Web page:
In the form of candle container and candle shown in the drawings, it is to be noted that theterior wall of the container rst enter the open lower ends of the grooves on the candle and guide the candle to .and center it in its fully inserted position. Another advantage afforded by this rib-and-groove arrangement which is of considerable practical importance is the support and accurate centering of the candle in the container even when variations in the dimensions of the interior chamber of the candle holder and the cially lafter a body oi' molten wax had i'ormedl candle prevent that snug ilt ofthe candle in that chamber throughout the entire side surface and curved base portion of the candle shown in the drawings. .Some variations may occur in the dimensions of the candle-receiving chamber due to manufacturing exigencies as the glass container is generally made in a mold and variations may occur in the thickness of the glass blown in candle-receiving chamber and the candle may,
however, occur by shrinkage of the candle body through aging of the candle material in candles withheld from use over a substantial period of time after manufacture, such shrinkage being primarily caused by loss in moisture content of the wax and by thermal contraction. When these variations from standard size between the candlereceiving chamber and the candle occur so that the candle is of less length and diameter than required to snugly i'lt the container throughout the entire side surfaces and curved base portion of the candle, the rib-and-groove arrangement of the invention still functions to accurately center the candle in supported position, for the upper ends of the ribs on the container wall then so engage in the grooves in the candle and against the end walls of those grooves as to centrally suspend the candle on the ends of those ribs without that lateral displacement or tipping of the candle which would otherwise occur and which would result in-a one-sided leaning of the wick to the point of' extinguishment of the llame, espeabout the wick, orl to an unbalanced play of the candle ilame against one side 'of the glass container.
The candle 23 is provided with the usual wick 25 extending axially throughout the length 0f the candle body and with a rigid base disk 26 of metal or other suitable material for supporting the' wick in the fluid candle material after the candle' has burned down close to its base.
Where, as contemplated by my invention, the candle holder isprovided with a jacket exhausted of air or `filled with other gas to form a heat insulator about the combustion space, it is highly desirable to make provision for avoiding that substantial scattering of pieces of the container walls which is apt to occur upon breakage of the holder. In the embodiment of the invention shown in 5 Figs. 1, 2 and 3, the provision for preventing scattering of pieces of the holder walls upon breakage takes the form of a thin coating or layer 21 of a translucent plastic composition over the entire exterior glass surface of the holder. This coating 10 Vor layer may be formed of lacquer or cellulose acetateA or any other suitable hardened plastic composition. Cellulose compounds of the formyl, acetyl and their ester groups and the various celluloid-like substances containing or made from l5 casein and/or blood albumen, gelatin, or the synthetic resins or condensation' products such as phenol-aldehyde condensates, urea formaldehyde condensates, aldehyde (and keton) condensates, hydrocarbon-acid condensates etc. are examples 20 of plastic compositions or products which may be used. The desired color eiect of the light from the candle flame, which, as already stated, in sanctuary lights is generally ruby red, may be attained by making the inner or outer glass walls of 25 the holder, or both, of a glass passing onlythe light rays from the candle iiame which give this color effect, or by incorporating in the outer layer of plastic composition the necessary ingredient to give the color effect. Where, as in the embodi- 30 ment of the invention shown in Fig. 1, the inner glass wall of the holder is made of heat-absorbing glass, it is generally preferable to make that glass of a composition transmitting all the light rays and absorbing only the heat rays, and employing in the outer glass wall or in the plastic coating the necessary ingredients to give the desired color Fig. 4 shows another form of candle holder of my invention designed to be used with the air heating grid and other parts of the lamp shown in the Fig. 1 construction. The candle holder shown in Fig. 4 comprises a heat-absorbing glass liner 4' and an outer rigid and non-shatterable jacket 5' of hardened plastic composition, such as bakelite or any of the other-plastic compositions previously mentioned. 'lhe glass liner is held in the jacket by an out-turned annular iiange 28 on the liner entering an annularV recess 29 in the jacket, and by a spring lock consisting of' a split ring 3l sprung into place in a recess in the jacket immediately above the line of junction of the liner therewith. The hner is also centered below in the jacket by a 'lug 3| on the former entering a pocket 32 in the latter. 'Ihe space i' between the glass liner and the jacket may be lled with a iluid or semi-duid of low heat conductivity, such as carbon dioxide or carbon tetrachloride, or any of the other fillers previously mentioned, in which ease thejoint be- 60 the liner and the jacket, as well as the spring lock, would be cemented over to seal the inter-wall space. Y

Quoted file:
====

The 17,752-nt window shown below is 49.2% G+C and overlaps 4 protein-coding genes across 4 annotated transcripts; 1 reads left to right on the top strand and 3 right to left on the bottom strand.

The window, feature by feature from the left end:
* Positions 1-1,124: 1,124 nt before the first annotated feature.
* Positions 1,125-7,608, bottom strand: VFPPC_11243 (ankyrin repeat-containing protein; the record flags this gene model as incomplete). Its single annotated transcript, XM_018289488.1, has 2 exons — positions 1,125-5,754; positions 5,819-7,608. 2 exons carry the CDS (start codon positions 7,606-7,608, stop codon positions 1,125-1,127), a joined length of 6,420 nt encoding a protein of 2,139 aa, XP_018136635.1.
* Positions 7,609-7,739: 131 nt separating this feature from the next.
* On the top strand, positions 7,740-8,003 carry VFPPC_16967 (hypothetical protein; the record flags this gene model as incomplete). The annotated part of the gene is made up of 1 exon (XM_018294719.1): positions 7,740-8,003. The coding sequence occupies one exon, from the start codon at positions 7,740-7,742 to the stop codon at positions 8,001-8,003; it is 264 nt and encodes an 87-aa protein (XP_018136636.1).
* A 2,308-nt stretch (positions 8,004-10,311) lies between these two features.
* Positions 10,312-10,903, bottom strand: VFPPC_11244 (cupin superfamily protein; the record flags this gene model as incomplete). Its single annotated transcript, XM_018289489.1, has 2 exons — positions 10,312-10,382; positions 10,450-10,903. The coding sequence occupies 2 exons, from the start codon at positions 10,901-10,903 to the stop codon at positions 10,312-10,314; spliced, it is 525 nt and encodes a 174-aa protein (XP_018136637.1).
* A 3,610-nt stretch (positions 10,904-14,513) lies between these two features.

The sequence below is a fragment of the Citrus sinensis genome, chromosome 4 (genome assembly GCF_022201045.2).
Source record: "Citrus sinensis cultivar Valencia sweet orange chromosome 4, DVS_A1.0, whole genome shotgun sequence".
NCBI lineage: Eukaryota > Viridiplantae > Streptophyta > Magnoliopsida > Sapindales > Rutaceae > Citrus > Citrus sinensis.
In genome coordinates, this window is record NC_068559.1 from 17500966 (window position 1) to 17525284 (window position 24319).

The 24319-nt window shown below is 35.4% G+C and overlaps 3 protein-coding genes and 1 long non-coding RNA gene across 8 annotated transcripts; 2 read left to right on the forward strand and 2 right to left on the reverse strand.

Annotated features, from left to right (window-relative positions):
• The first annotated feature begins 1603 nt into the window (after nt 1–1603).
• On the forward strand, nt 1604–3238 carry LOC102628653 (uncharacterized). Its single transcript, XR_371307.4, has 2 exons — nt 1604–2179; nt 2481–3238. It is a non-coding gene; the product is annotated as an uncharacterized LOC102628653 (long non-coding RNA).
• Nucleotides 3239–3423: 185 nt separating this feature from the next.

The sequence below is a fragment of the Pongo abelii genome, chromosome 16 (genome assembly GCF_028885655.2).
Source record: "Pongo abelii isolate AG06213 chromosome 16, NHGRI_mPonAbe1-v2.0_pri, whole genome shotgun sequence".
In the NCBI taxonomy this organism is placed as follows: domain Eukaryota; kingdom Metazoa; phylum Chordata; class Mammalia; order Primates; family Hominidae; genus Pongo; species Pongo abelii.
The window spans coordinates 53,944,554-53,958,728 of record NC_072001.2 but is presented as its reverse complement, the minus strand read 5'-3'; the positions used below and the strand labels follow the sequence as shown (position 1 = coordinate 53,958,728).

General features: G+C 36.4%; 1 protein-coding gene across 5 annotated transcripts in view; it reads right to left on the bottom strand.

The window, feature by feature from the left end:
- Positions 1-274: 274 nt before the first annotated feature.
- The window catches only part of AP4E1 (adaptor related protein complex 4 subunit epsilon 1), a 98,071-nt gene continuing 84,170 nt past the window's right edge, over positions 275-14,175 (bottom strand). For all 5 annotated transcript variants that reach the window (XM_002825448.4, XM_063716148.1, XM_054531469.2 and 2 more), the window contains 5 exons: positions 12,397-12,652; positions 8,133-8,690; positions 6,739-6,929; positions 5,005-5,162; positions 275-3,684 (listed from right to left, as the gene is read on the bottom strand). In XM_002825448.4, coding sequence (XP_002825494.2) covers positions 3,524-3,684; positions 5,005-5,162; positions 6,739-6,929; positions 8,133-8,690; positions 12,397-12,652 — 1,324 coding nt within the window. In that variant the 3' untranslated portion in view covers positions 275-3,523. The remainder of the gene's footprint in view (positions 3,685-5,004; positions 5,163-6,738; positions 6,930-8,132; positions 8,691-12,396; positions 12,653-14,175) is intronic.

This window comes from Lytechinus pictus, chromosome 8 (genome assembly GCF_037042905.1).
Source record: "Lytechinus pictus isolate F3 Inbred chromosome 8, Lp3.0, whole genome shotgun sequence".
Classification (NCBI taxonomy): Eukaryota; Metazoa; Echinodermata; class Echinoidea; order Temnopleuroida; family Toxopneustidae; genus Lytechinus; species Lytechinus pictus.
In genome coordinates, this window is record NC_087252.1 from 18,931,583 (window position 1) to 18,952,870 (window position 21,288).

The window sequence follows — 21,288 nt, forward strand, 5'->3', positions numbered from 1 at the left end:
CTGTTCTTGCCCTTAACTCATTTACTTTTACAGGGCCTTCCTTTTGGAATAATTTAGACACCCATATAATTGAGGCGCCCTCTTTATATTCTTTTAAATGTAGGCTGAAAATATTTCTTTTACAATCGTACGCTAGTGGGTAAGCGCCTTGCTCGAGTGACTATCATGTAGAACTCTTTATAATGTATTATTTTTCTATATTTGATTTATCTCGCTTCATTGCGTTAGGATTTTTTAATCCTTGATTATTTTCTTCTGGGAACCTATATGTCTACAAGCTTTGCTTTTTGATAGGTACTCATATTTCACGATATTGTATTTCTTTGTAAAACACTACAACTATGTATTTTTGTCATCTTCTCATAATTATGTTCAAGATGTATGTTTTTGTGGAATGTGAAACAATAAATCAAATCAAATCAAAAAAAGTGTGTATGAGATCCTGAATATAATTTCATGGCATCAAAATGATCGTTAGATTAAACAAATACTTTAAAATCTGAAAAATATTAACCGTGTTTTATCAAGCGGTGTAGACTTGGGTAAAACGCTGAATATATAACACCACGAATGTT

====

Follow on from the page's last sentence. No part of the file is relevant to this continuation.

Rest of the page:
The advantagev of making the outerwall or jacket ofl plastic composition as in1 the Fig. 4 construction is that such a jacket has itself heat insulating pro es, and therefore gives a heat insulation -in addition to that derived from illling the inter-wall space with a iiuid of low heat con- ,o ductivity. In fact, in the Fig. 4 construction the heat insulating properties of the outer jacket itself are suilicient to dispense, if desired, with the lling referred to, in which case the inter-wall 'space may be left unfilled with the iiuid but other- 75 wise undisturbed. Or, a transparent binder may be used between the liner and the jacket to make them adhere together. With all these variations, .the glass liner and outer jacket of hardened nonvitreous plastic composition together form a shatter or scatter-proof candle holder or container of low heat conductivity.